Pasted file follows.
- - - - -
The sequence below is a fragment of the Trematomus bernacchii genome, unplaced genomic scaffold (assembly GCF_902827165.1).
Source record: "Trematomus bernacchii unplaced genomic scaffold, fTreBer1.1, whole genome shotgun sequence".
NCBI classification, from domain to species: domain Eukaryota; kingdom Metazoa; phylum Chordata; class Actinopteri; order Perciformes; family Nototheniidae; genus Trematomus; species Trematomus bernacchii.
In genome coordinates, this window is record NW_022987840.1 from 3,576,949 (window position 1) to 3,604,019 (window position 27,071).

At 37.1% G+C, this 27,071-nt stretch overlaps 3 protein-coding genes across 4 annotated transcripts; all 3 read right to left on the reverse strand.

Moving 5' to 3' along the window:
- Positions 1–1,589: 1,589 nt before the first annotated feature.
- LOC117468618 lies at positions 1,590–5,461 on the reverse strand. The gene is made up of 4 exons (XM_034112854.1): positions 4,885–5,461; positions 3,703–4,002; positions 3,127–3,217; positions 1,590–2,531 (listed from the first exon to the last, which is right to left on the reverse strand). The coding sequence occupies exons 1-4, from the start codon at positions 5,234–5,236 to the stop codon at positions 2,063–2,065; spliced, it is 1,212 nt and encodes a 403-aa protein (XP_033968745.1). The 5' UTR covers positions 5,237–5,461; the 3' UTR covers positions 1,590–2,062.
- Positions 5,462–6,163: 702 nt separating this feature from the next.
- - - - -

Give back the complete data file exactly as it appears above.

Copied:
The sequence below is a fragment of the Trematomus bernacchii genome, unplaced genomic scaffold (assembly GCF_902827165.1).
Source record: "Trematomus bernacchii unplaced genomic scaffold, fTreBer1.1, whole genome shotgun sequence".
NCBI classification, from domain to species: domain Eukaryota; kingdom Metazoa; phylum Chordata; class Actinopteri; order Perciformes; family Nototheniidae; genus Trematomus; species Trematomus bernacchii.
In genome coordinates, this window is record NW_022987840.1 from 3,576,949 (window position 1) to 3,604,019 (window position 27,071).

At 37.1% G+C, this 27,071-nt stretch overlaps 3 protein-coding genes across 4 annotated transcripts; all 3 read right to left on the reverse strand.

Moving 5' to 3' along the window:
- Positions 1–1,589: 1,589 nt before the first annotated feature.
- LOC117468618 lies at positions 1,590–5,461 on the reverse strand. The gene is made up of 4 exons (XM_034112854.1): positions 4,885–5,461; positions 3,703–4,002; positions 3,127–3,217; positions 1,590–2,531 (listed from the first exon to the last, which is right to left on the reverse strand). The coding sequence occupies exons 1-4, from the start codon at positions 5,234–5,236 to the stop codon at positions 2,063–2,065; spliced, it is 1,212 nt and encodes a 403-aa protein (XP_033968745.1). The 5' UTR covers positions 5,237–5,461; the 3' UTR covers positions 1,590–2,062.
- Positions 5,462–6,163: 702 nt separating this feature from the next.